It’s been a while since US presidential election ended. As reported by news, magazines, and other medias, Obama has carved unprecedented history of the first African-American US President. The rest of the world mostly succumbed in joy, celebrating the winning of a candidate who promised to bring changes to the States, the world’s number one in economic power and size.
Media has massively and intensively mentioned and discussed that Obama’s tasks won’t be easy ones. He will have to deal with complicated situations and big lump of problems left by current incumbent. Given the broadness of the problems, I’d like to focus -as usual- on IT and related fields. In one of my post, I wrote about the ramification of this year’s credit-crunch-led-to-economic-turmoil impact to IT sector. Although the post was not so elaborated in projecting the severity of short-term, medium-term, and long-term impact of current economic recession, it can be inferred that I was a bit wary about the impact of US recession to countries worldwide.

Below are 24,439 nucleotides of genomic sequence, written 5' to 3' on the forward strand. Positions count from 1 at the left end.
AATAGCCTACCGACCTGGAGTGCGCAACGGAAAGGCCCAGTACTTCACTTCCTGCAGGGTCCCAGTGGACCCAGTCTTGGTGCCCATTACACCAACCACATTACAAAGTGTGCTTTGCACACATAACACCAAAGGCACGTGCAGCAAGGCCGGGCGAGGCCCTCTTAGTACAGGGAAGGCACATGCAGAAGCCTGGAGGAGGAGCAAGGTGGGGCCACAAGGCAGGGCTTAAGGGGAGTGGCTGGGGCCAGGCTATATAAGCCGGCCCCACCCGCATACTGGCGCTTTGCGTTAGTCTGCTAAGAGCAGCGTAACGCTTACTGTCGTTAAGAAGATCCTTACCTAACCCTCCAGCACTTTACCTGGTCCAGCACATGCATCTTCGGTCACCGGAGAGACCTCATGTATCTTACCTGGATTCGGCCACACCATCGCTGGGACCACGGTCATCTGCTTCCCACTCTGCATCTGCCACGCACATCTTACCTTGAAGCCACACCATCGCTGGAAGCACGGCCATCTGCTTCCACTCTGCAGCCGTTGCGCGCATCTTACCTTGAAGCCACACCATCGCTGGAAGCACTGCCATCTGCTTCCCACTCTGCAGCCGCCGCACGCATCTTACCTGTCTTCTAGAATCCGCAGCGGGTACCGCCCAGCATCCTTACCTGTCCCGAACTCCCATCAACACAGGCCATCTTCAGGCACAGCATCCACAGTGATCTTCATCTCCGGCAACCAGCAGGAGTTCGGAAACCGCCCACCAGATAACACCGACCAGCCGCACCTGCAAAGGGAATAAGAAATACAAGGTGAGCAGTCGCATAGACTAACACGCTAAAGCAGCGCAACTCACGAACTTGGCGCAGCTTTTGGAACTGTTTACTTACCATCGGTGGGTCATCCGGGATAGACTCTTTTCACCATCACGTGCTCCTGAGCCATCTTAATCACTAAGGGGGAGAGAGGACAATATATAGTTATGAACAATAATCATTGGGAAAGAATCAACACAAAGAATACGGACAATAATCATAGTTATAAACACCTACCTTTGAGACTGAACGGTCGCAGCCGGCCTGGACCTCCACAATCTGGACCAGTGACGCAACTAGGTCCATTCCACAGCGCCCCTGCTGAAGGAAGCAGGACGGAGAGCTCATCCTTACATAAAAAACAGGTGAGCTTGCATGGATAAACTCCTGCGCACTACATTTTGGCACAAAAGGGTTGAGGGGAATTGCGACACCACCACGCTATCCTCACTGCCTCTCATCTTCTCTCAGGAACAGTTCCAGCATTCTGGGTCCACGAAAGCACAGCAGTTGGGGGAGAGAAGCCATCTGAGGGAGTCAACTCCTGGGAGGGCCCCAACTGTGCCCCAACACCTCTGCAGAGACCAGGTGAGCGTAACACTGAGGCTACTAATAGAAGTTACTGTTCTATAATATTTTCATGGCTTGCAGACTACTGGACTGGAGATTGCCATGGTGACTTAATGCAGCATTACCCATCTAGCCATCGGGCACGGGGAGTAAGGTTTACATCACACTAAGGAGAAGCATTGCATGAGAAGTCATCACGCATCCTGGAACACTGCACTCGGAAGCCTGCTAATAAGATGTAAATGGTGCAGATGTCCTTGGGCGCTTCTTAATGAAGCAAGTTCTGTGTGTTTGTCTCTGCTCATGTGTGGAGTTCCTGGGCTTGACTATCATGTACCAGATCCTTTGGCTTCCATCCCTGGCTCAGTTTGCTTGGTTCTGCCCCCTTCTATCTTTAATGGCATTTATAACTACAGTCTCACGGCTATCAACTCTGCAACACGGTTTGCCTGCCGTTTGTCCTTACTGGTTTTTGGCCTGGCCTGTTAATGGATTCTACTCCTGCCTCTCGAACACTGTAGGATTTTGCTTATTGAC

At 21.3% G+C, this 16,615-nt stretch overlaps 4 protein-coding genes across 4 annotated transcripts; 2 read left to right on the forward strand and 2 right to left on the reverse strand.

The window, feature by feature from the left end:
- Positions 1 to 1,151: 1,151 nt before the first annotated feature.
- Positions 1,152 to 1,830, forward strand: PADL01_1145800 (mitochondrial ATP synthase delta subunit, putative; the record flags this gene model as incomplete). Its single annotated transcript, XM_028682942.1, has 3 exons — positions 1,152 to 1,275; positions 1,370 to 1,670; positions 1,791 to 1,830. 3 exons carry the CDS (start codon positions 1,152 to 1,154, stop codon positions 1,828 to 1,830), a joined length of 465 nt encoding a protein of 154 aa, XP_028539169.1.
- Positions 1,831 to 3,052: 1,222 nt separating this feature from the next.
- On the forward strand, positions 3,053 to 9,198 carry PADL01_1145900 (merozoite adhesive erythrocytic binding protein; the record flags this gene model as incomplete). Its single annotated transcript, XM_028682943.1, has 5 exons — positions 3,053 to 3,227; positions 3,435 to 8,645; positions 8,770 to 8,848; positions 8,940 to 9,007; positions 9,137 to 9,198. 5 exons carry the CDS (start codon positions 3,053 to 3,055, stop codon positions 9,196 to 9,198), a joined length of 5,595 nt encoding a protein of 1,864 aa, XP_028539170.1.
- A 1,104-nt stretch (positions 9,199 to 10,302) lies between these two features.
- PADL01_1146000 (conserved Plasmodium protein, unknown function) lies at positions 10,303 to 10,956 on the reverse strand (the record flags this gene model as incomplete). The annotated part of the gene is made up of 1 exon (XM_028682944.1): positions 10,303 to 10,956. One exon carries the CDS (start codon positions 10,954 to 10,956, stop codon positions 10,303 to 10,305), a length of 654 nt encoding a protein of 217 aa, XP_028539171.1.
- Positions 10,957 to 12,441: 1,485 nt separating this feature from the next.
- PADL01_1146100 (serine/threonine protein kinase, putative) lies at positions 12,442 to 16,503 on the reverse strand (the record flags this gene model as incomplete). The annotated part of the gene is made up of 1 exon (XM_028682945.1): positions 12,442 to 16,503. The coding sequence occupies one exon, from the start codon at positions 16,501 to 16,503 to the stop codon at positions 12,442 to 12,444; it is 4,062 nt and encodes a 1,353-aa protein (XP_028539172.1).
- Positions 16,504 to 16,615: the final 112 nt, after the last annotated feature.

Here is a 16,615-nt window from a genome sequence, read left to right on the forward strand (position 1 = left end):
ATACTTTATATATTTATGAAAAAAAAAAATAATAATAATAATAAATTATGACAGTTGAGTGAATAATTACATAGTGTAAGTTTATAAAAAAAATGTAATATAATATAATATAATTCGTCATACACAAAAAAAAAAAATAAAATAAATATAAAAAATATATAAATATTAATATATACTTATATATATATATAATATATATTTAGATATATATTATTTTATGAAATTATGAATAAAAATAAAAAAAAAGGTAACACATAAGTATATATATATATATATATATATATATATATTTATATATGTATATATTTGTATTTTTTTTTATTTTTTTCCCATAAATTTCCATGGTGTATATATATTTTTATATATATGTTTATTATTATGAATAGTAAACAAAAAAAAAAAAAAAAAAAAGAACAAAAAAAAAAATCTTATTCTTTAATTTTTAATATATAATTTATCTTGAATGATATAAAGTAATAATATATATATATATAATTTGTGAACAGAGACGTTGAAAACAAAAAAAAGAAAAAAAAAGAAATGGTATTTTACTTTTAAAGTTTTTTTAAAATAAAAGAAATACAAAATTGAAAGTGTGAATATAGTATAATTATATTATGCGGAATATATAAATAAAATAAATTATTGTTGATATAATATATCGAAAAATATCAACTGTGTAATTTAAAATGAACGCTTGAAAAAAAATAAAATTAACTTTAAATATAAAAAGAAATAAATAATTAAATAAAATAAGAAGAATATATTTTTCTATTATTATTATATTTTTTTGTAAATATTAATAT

Last week was a global disaster for stock market. As you might have seen in the news broadcast, it was totally red for worldwide stock markets. Not only Wallstreet, European and Asian indexes also plunged deeply until the final day of transaction last weekend. Only gloom and fear (and maybe some tantrum and mutter) occupied the trade floor.
Nobody can assure when the trend will turn around to the positive track and stock markets make their comeback. Although the stocks have showed the rebound today, I’ll stay skeptical and be very prudent to say it’s the end of the negative slope.
One thing for sure, continuous stock decline brings harm to the industries. It’s easily explainable that falling stock price is associated with less bright future of a company and it makes sense that investors are unlikely to invest the capital in a business that gives nothing in return. However, the fallacy of a single company in many cases will only bring impact to a smaller scale. When the decline is massive and global, the issue will be shifted to the impact to national economy and when it involves the big-giant nations, turbulence in their economies will also affect world’s future economy prospect. It’s pretty understandable to see how this issue has forced global leaders to march up and set up the paces, reinforce together and discuss viable solution to this crisis. Continue reading